Melanie Dwyer has had a few disappointments to deal with lately—she's lost her corporate job, and her lover of many years just moved out.
Buying an old house, miles from anywhere, with the idea of running a bed and breakfast with a definite 'green' agenda, might be considered a poorly-considered decision, but she is undaunted. Along with the usual country education, she meets some interesting―some might say eccentric―people, with far more going on in their lives than most city folk that Mel knew. Together, they form a new family for her. And she discovers that it's not too late for sex, even love.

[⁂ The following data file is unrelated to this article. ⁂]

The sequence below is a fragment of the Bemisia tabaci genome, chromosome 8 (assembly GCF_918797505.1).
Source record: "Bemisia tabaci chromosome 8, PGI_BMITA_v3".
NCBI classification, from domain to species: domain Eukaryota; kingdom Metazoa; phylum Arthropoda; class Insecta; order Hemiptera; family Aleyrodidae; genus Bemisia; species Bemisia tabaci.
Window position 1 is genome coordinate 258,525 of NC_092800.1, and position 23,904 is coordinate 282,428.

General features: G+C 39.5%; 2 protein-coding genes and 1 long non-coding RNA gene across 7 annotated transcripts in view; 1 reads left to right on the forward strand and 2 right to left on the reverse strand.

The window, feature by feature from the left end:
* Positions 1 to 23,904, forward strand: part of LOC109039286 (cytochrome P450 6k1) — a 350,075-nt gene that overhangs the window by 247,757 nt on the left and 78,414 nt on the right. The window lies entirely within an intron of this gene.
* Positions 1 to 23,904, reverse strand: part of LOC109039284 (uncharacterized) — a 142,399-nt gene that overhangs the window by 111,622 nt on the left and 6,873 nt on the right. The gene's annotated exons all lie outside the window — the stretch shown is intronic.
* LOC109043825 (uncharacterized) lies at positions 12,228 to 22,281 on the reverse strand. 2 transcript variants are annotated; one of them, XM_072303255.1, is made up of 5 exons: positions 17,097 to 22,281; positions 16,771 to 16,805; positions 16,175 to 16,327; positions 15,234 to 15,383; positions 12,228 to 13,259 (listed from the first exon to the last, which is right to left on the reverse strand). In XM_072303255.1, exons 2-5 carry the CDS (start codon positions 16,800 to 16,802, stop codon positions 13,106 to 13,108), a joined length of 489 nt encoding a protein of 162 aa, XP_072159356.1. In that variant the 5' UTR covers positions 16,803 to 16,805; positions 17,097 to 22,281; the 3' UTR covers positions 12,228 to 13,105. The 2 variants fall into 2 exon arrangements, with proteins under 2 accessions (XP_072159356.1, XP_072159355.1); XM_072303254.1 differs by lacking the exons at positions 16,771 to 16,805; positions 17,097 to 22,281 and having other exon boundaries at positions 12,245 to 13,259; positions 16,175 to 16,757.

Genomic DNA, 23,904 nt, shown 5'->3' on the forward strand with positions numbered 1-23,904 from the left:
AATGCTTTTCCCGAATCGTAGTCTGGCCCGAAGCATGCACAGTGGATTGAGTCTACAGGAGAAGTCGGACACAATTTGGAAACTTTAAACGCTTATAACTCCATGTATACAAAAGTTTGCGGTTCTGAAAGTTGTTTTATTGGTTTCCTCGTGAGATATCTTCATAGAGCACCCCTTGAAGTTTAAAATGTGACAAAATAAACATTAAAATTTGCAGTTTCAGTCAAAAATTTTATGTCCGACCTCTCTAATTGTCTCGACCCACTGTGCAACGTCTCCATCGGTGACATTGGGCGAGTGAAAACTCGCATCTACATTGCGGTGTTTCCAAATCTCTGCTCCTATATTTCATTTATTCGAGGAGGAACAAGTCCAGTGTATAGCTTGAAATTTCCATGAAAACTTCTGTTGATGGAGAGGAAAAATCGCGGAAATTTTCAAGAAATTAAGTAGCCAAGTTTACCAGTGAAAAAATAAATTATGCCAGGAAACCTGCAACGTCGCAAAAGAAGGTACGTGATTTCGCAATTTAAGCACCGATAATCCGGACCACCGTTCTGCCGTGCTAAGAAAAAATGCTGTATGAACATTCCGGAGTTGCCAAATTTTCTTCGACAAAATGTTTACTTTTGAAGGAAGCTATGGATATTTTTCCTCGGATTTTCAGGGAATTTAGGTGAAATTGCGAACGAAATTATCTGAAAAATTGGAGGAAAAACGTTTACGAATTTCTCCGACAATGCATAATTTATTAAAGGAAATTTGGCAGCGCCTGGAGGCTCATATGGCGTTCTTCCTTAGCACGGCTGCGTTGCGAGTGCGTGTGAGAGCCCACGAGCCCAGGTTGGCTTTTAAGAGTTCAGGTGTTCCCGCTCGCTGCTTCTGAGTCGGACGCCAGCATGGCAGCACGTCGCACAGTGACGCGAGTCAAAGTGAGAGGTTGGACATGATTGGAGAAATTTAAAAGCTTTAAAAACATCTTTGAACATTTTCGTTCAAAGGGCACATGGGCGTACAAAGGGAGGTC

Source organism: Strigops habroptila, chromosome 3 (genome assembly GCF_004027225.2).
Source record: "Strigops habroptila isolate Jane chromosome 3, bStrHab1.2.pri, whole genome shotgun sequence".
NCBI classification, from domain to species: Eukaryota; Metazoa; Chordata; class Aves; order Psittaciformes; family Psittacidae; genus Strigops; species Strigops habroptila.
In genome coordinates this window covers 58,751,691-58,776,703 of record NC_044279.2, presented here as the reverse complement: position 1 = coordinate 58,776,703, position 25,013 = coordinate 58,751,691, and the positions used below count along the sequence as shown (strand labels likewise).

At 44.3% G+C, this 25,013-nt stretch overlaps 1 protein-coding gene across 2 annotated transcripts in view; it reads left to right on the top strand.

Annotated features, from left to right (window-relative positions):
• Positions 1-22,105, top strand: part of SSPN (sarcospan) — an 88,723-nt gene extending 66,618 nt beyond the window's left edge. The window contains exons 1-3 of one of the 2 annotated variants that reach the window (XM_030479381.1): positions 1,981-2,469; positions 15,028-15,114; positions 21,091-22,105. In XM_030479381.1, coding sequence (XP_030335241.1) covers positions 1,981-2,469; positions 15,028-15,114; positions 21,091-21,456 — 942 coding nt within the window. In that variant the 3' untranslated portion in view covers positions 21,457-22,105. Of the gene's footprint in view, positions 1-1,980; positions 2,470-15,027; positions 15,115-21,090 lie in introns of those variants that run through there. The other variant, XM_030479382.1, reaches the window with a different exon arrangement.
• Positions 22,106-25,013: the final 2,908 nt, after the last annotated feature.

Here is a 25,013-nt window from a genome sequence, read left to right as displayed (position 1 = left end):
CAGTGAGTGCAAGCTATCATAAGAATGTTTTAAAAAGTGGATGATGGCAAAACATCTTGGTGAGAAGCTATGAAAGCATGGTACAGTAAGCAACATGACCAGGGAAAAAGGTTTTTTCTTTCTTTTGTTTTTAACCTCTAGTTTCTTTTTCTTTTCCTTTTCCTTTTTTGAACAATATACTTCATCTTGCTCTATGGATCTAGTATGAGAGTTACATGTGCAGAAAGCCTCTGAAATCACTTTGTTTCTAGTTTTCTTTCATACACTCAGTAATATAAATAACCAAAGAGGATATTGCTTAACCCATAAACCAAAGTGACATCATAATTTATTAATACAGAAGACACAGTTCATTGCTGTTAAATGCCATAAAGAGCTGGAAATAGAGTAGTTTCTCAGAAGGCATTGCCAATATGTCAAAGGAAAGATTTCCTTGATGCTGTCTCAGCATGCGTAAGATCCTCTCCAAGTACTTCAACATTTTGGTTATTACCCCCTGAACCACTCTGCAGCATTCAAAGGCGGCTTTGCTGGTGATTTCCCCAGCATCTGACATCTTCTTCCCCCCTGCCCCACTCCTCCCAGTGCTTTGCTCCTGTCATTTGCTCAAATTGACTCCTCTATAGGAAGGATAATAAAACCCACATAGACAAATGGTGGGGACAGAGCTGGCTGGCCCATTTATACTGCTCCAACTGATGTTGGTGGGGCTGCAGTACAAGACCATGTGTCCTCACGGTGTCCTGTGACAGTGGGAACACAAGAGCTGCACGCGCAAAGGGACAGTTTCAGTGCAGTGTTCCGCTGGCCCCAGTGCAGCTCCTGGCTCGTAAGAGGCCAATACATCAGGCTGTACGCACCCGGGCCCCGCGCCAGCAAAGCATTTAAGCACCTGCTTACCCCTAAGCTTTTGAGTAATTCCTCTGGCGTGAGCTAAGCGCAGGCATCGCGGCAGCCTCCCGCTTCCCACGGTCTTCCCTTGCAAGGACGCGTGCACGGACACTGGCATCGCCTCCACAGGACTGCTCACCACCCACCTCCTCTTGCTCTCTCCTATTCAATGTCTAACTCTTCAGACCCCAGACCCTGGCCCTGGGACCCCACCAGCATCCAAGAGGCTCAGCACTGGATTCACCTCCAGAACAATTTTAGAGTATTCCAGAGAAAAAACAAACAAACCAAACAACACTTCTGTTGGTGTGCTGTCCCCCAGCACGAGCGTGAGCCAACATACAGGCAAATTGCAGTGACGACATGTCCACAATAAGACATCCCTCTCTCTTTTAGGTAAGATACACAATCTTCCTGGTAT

But the exception to her new, idyllic life is the brutish lover of one of her new friends. His continuing abuse can't be tolerated, but how to stop it? 'Something should be done about him,' she jokes to David. But she's not a violent person—anyone can see that.
Reflecting on her first eventful year of rural living (who says the country is quiet?), Mel reminds herself that while every summer must end, there is always the distinct promise of an Indian summer and that anything is possible.
It's said that people don't really change. Who came up with that fallacy? Everyone she knew had changed.
Every single one.
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About the Author
Fran Caldwell was born in England, but has spent most of her adult life fairly equally between Toronto and Sydney.
This is her third novel.